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Leading article: Hillsborough justice is overdue

The leak of official documents on the aftermath of Britain's worst sports tragedy, when 96 football fans were crushed to death at the Hillsborough stadium in Sheffield in 1989, confirms suspicions that there was something deeply political about the way the British establishment reacted to the disaster.

The claims that the tragedy was caused by drunken Liverpool fans arriving without tickets we now know emanated from senior officers on Merseyside. Originally it had been supposed that these allegations, which were later dismissed as unfounded by the judicial inquiry into the tragedy, came from the South Yorkshire Police, whose lack of crowd control was found to be the main cause of the disaster.

These events happened against the background of widespread public panic about football hooliganism in which street violence, the hurling of missiles and pitch invasions were commonplace. Four years earlier, 39 people had died in Belgium's Heysel stadium when rioting Liverpool supporters charged Juventus fans before the 1985 European Cup final. The government of Margaret Thatcher was, at the time of Hillsborough, trying to force through Parliament legislation aimed at controlling football fans by making them carry identity cards.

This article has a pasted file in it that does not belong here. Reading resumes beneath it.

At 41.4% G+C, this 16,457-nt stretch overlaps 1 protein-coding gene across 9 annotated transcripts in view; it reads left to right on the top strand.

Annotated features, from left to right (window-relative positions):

These leaks show that Merseyside police chiefs seemed determined to provide the Government with more evidence of the culpability of fans, despite the Merseyside Police Federation saying at the time that the accusations against Liverpool fans were "ill-informed" and "based on hearsay rather than evidence". The leaked papers also show that the Home Secretary wanted Lord Justice Taylor, who was leading the disaster inquiry, to speed up his report and back the idea of football ID cards. He did neither.

We still do not have the full story. Papers from South Yorkshire Police remain under wraps until the Hillsborough Independent Panel, which is currently sorting through 45,000 police, council and government documents from the time, publishes them in the autumn.

Let us hope that then, finally, the truth that justice demands – and the relatives of the victims deserve – will emerge.